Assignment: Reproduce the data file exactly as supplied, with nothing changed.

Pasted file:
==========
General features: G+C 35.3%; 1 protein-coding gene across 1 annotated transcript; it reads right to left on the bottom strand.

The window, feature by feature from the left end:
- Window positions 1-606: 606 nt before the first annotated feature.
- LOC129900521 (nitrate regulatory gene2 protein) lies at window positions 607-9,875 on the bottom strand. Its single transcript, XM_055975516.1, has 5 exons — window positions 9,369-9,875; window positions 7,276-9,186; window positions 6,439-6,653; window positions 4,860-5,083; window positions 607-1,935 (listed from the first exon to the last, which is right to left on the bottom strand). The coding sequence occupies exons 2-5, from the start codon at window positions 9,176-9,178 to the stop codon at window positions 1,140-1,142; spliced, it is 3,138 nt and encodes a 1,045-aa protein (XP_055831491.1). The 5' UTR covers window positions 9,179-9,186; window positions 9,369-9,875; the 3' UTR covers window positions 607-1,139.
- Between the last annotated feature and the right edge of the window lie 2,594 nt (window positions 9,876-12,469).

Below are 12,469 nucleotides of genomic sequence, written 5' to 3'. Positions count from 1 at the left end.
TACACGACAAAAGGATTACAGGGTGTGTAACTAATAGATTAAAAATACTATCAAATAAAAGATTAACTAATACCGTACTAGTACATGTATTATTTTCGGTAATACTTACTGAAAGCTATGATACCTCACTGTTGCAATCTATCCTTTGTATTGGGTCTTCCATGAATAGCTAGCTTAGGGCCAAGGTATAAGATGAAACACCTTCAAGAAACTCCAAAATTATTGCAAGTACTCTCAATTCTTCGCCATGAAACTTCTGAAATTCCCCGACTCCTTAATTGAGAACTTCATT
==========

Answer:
General features: G+C 35.3%; 1 protein-coding gene across 1 annotated transcript; it reads right to left on the bottom strand.

The window, feature by feature from the left end:
- Window positions 1-606: 606 nt before the first annotated feature.
- LOC129900521 (nitrate regulatory gene2 protein) lies at window positions 607-9,875 on the bottom strand. Its single transcript, XM_055975516.1, has 5 exons — window positions 9,369-9,875; window positions 7,276-9,186; window positions 6,439-6,653; window positions 4,860-5,083; window positions 607-1,935 (listed from the first exon to the last, which is right to left on the bottom strand). The coding sequence occupies exons 2-5, from the start codon at window positions 9,176-9,178 to the stop codon at window positions 1,140-1,142; spliced, it is 3,138 nt and encodes a 1,045-aa protein (XP_055831491.1). The 5' UTR covers window positions 9,179-9,186; window positions 9,369-9,875; the 3' UTR covers window positions 607-1,139.
- Between the last annotated feature and the right edge of the window lie 2,594 nt (window positions 9,876-12,469).

Below are 12,469 nucleotides of genomic sequence, written 5' to 3'. Positions count from 1 at the left end.
TACACGACAAAAGGATTACAGGGTGTGTAACTAATAGATTAAAAATACTATCAAATAAAAGATTAACTAATACCGTACTAGTACATGTATTATTTTCGGTAATACTTACTGAAAGCTATGATACCTCACTGTTGCAATCTATCCTTTGTATTGGGTCTTCCATGAATAGCTAGCTTAGGGCCAAGGTATAAGATGAAACACCTTCAAGAAACTCCAAAATTATTGCAAGTACTCTCAATTCTTCGCCATGAAACTTCTGAAATTCCCCGACTCCTTAATTGAGAACTTCATT